I’m one of “them”- the thousands of people who post on social media and then stew over responses. Years ago, when I resisted entering the social media fray, I scoffed at those people who lived and died based on how many likes or clicks or retweets they received. Now, I am one of them.
It started out simply enough. I wrote a book; a book that needed to be marketed during the time of COVID lock downs when the mere thought of book signings and author events or even speaking face to face with a store manager about carrying my book was a mere pipe dream. Having people talk about your book is how book sales happen and so I turned my fledgling and little used social media accounts into marketing tools. I started an author Facebook page and an Insta account and converted my personal Twitter, something rarely used and even less understood, into my COVID “word of mouth”.
The accounts grew in fits and starts and then stagnated when it appeared I had nothing much to say other than “please buy my book”. I get it and totally understand. After so many posts about the same thing, it’s easier to snooze someone or block them completely rather than have your feed filled with things you have already seen and dismissed.
Then the second book came out and, because my publisher is big on social media presence, I became more creative and tried ads targeting audiences outside of my admittedly small social circle. Other authors offered tips and tricks and while the marketing of my second book is still in its infancy, and the coveted reviews on Amazon, Barnes and Noble and Goodreads are still in the low numbers, the book is selling. It was incentive enough to try a boosted Facebook post containing what I think is an attractive ad aimed at the summer beach crowd. Thousands of people have seen it and done the Facebook thing of liking in one of the many categories.
However, this is when I knew I had become one of “them”. My boosted post has thousands of blue thumbs up and hundreds of those coveted red hearts and…………..three of the angry face emoji’s. Three out of thousands and for the life of me, I am beyond frustrated by it. How could an innocent post these three complete strangers saw for one brief moment have elicited an angry face?! How did I so offend them that they clicked on that emoji that appears so far to the right that they had to move their finger to do so?
Worse yet, why am I not focusing on the thousands of positive responses to the post? Why am I not happy about that?
Probably the single most painful part of being an author is critique. Hearing negative things about your work is painful and certainly not for the faint of heart. When those responses become public, the pain is only magnified and that’s what happens with social media. One three star review among dozens of four and five stars can become a knife in the heart.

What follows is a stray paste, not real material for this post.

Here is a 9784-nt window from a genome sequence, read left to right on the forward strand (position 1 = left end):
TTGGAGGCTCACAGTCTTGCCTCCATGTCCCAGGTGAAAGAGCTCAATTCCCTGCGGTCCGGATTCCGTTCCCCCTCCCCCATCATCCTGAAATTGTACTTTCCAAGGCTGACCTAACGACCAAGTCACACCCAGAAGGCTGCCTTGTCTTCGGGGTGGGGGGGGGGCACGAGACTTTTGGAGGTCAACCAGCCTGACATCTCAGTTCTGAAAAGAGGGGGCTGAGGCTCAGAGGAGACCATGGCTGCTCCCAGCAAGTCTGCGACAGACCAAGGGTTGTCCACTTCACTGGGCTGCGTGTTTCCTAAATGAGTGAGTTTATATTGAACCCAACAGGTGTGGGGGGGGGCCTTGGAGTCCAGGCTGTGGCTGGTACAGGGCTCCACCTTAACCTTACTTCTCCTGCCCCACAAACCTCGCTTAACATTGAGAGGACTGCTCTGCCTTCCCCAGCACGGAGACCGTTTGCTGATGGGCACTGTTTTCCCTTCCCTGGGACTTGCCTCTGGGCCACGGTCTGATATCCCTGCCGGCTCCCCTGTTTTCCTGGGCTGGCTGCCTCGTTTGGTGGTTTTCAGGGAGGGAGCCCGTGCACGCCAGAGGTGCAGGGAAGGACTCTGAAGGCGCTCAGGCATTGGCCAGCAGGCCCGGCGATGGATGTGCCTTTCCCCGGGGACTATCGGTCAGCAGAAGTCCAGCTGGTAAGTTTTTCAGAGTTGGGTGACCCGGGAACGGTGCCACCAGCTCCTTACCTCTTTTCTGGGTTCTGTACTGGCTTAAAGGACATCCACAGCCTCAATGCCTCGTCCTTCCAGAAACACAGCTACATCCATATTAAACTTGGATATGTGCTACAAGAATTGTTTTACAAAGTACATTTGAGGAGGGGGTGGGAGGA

That’s the way it seems to be for those who are really into social media. An innocent post, taken the wrong way, leaves you open to anger, spite and vitriol that defies the old adage of “when you have nothing nice to say, say nothing at all”. People hide behind their social media accounts and say the most hurtful things without remorse or remembering that there is a living, breathing human being on the other end of that account.
Of course, the immediate reaction is to post a retort, but I learned something back when newspapers were the way to express opinions. “Never argue with someone who buys their ink by the barrel.” Don’t get into arguments on social media. When you’re outnumbered by people who believe differently, you’ll never win and in the end, you’ll feel worse and it’s important to remember there are consequences to this very public way of arguing.
In the extreme, those who are subject to such undeserved anger may harm themselves rather than continue to deal with the posts that never go away. On the other hand, like me, they may lose a couple hours of their life stewing about a negative response before remembering that life is not lived on the pages of a social media account but rather through face to face interactions with other people who may have different opinions than ours.
To the three people who responded to me with angry face emoji’s, I apologize if something about the ad you saw for my books was difficult for you. I hope whatever you were feeling the moment you clicked on that angry little face has passed and your life is better today.
For myself, I will try to remember yet again that everyone is different with different likes and dislikes and in the grand scheme of things, social media is not the real world. More importantly, the next time I don’t like something or have an extreme response to something I see on social media, the best response is to say nothing at all and to simply move on.
Finally, if you have begun to feel like social media is ruling your life and you can’t put your phone down for a moment, it may be time for a break. Give yourself a month without social media and, if you can’t go that long, try it for even a day. Rediscover the physical world around you and the people in your life. Rediscover how wonderful your life could be without the lure of social media and pick up a book!
Be well my friends….